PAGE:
After months of planning, preparing and composting, we are finally ready to sow some seeds in our garden outdoors. If you missed one of the sections of this guide, you can get to Part I, Part II, Part III, Part IV, and Part V by clicking the on each of the links. They contain important information leading up to this part of the series, so review them if you need to before reading this article.
Today's focus will be on how to plant your seeds and transplants out in the garden, spacing considerations, and general tips on how to best utilize your garden.
This is going to be a mammoth of an article, as there is a lot of information to cover. So grab a cup of coffee or tea and set aside a bit of time to read and review all the material. It's planting time!
Make Sure the Soil Is Ready
If you recall Part IV of the guide, we made a nice flat bed with compost and leaves, mixed it all together with the underlying soil, and let it sit for a few weeks to further decompose. It might have looked a little something like this:
The goal is to further prepare the soil for planting by removing large pieces of debris and leaves, as well as smoothing the ground out. You can remove obvious chunks by hand, and then use a rake to collect any remaining leaves. The rake will also allow you to level the bed to a nice, even height. Once you accomplish this, it should look more like the following picture.
You may notice that there are strings laying over the bed in a grid fashion. It has to do with a particular method of gardening known as "Square Foot Gardening". This method will allow us to grow as many plants together in one area as possible. That leads us to the next section.
Square Foot Gardening
Square Foot Gardening was developed by Mel Bartholomew as a way for anyone interested in gardening to easily grow a large amount of vegetables and flowers in a small space. It is characterized by growing either 1, 4, 9 or 16 vegetables in each square foot of space in the garden, depending on which vegetable is being grown. Veggies that take up a smaller space, like carrots, can have up to 16 of them in one square foot. Larger vegetables, like broccoli, can only support one plant per square foot. The spacings allow the plants to create a natural shade surrounding each square foot of plants, reducing water loss from evaporation and keeping the plants cool in the heat of the summer.
Additionally, crops won't have to be rotated like a traditional garden would need. Each square foot should have a different kind of plant in it, and none of them should have the same plant in an adjacent square. In this way, we can keep pests down naturally without having to worry about what was last planted in each space.
However, the original square foot gardening method is quite costly, as the ingredients for the soil mixture (known as "Mel's Mix," consisting of peat moss, vermiculite and compost) are quite expensive, especially if you have more than one bed you are constructing. Like I mentioned earlier, however, if you have been following my frugal food-growing guide, you already have a wonderful bed for your veggies to be planted in.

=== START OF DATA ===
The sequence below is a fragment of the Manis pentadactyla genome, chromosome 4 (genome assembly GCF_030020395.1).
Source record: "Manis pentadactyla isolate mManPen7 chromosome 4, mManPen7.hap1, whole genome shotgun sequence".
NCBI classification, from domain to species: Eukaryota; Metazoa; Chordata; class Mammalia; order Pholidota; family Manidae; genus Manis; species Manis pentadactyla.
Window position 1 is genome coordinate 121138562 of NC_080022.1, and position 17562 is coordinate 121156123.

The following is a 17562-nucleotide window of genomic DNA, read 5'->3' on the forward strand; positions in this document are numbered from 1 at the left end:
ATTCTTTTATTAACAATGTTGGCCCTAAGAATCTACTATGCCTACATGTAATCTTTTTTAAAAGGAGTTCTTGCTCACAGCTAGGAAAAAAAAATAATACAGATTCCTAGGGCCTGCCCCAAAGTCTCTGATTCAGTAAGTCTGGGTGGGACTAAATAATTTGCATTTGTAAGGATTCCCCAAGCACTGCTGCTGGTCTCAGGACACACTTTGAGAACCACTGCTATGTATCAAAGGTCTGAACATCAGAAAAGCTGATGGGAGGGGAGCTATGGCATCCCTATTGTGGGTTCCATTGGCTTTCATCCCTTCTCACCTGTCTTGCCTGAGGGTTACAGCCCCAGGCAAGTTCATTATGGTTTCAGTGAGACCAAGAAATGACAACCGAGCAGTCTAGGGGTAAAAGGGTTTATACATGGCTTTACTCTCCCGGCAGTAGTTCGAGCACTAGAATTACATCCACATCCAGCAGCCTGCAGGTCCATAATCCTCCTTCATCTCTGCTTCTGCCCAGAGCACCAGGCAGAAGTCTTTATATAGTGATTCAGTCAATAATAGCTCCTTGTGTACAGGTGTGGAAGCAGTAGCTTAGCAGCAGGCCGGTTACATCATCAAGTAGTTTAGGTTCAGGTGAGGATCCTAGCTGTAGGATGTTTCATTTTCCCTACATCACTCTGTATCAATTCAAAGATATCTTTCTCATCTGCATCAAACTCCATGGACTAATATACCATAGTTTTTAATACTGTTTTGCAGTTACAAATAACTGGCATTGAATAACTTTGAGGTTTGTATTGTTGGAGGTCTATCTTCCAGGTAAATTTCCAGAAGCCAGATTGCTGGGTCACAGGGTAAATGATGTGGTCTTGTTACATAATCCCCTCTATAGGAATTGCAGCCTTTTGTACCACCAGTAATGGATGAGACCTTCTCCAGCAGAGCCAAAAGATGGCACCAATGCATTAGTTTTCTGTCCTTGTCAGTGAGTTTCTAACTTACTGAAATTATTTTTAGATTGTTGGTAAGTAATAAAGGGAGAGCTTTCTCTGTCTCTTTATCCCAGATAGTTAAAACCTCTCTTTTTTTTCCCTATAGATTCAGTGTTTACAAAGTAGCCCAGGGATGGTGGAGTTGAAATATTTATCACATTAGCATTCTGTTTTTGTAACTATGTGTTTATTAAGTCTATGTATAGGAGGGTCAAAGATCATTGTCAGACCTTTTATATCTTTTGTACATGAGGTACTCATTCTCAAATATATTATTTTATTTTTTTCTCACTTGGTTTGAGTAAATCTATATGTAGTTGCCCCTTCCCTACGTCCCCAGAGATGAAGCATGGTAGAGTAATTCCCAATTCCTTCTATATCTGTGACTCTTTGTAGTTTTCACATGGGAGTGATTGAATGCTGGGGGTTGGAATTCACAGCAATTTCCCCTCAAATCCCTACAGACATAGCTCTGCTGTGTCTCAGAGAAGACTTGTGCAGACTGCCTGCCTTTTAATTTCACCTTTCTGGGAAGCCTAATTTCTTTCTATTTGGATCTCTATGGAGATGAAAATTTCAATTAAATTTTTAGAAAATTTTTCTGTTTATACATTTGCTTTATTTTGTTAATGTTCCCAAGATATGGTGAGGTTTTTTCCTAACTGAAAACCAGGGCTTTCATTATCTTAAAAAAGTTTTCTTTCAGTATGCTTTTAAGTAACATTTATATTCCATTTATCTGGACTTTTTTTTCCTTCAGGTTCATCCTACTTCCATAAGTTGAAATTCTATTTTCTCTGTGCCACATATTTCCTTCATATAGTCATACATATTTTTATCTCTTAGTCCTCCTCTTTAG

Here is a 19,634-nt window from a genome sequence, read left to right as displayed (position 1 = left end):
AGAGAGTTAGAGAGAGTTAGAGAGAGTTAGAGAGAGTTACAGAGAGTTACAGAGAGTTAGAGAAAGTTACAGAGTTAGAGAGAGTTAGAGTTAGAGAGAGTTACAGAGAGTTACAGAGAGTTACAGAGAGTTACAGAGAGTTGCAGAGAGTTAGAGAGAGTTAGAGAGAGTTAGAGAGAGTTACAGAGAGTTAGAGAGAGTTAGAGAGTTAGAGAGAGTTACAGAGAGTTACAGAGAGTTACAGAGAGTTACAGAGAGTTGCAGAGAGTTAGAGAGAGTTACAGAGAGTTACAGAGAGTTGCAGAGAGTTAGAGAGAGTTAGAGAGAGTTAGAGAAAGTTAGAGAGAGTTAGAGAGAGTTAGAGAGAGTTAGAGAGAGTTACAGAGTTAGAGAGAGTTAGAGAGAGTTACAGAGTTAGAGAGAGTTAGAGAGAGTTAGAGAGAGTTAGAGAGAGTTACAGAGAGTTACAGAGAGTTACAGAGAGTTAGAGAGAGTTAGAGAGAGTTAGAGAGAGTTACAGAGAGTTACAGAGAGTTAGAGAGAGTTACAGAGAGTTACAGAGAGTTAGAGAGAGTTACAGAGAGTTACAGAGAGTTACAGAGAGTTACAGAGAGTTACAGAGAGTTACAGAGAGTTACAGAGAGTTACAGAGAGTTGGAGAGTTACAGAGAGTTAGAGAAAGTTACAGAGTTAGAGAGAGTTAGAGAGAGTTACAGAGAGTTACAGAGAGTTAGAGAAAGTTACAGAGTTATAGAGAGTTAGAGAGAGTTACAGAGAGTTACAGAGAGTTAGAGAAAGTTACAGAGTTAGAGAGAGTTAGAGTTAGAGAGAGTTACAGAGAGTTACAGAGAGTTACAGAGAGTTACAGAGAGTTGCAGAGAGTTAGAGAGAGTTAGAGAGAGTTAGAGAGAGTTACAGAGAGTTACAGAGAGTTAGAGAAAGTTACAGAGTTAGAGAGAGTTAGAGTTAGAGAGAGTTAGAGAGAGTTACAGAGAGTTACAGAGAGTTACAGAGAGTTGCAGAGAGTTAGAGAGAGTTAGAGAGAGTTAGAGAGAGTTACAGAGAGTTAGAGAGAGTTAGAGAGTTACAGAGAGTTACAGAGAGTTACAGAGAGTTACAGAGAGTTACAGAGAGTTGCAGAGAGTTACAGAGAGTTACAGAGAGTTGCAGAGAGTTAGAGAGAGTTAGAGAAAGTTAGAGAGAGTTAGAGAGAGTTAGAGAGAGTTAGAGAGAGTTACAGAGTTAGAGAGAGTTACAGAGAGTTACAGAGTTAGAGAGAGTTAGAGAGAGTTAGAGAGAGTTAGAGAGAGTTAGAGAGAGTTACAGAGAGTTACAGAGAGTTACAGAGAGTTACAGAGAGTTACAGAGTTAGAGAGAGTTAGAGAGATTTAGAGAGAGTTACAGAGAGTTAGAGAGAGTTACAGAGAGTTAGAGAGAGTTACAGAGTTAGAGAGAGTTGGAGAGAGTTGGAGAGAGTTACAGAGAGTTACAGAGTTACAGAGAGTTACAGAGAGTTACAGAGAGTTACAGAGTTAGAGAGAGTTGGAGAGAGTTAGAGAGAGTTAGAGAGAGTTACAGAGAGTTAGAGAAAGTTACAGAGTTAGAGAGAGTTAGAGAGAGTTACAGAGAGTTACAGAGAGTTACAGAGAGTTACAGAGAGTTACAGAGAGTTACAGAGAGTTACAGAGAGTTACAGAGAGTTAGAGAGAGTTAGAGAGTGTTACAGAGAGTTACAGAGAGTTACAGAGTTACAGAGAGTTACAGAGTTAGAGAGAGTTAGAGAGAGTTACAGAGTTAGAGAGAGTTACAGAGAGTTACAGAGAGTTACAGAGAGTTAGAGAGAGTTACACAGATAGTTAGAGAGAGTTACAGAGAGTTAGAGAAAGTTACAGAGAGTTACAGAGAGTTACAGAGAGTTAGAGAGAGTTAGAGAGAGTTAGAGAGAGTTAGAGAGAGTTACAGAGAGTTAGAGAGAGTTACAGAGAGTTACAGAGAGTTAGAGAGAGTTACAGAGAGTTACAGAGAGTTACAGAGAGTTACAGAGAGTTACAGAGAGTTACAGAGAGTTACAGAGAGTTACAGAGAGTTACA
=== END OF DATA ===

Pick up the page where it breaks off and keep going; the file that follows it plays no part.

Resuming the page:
The only other thing we need to do now to really accomplish square foot gardening is to lay down a grid that divides each square foot evenly. You'll need a tape measure and something to use as a grid. I used cotton twine, which can be had for a dollar at the Dollar Tree for 420 feet. If you want to get fancy with it, you can use wood, metal or anything else that will hold a straight line over your bed.
Use your tape measure to mark off each foot of width in the bed, and lay down your material across the bed in a straight line until it reaches the other end of the bed. Do the same thing with the length of the bed. Once you finish, you'll have a neat little grid that makes each square foot obvious, like in my picture above. Congrats, you just built a square foot gardening bed! Now to plant some stuff...
Sowing Seeds Into Your Garden
The size of the plants you intend the grow determines how many plants you can put in each square foot. Here's a rough guide to help you figure it out:
- Seed packet spacing: 12" - plant one per square foot
- Seed packet spacing: 6" - plant four per square foot
- Seed packet spacing: 4" - plant nine per square foot
- Seed packet spacing: 2-3" - plant 16 per square foot.
Once you have figured out the appropriate spacing for the veggie you intend to plant, make holes in the soil for each seed to be planted in.
If you are planting one plant in a square foot, put a small hole right in the middle of the square.
For four plants, separate the square into four equal boxes by imagining a "+" symbol in the square, and put a hole in each of the boxes within the square.
For nine plants, divide the square into nine equal sections by imagining a "tic-tac-toe" grid within the square, and put a hole in each of the boxes of the grid.
For 16 plants, separate the square like you would for four plants (remember the "+" symbol), then instead of putting one hole in the center of each box, put four holes spaced equally apart in each of the boxes.
In the picture below, I am getting ready to plant spinach, which can be planted up to nine plants per square foot. To do this, just make a few holes in the surface of the soil with your finger.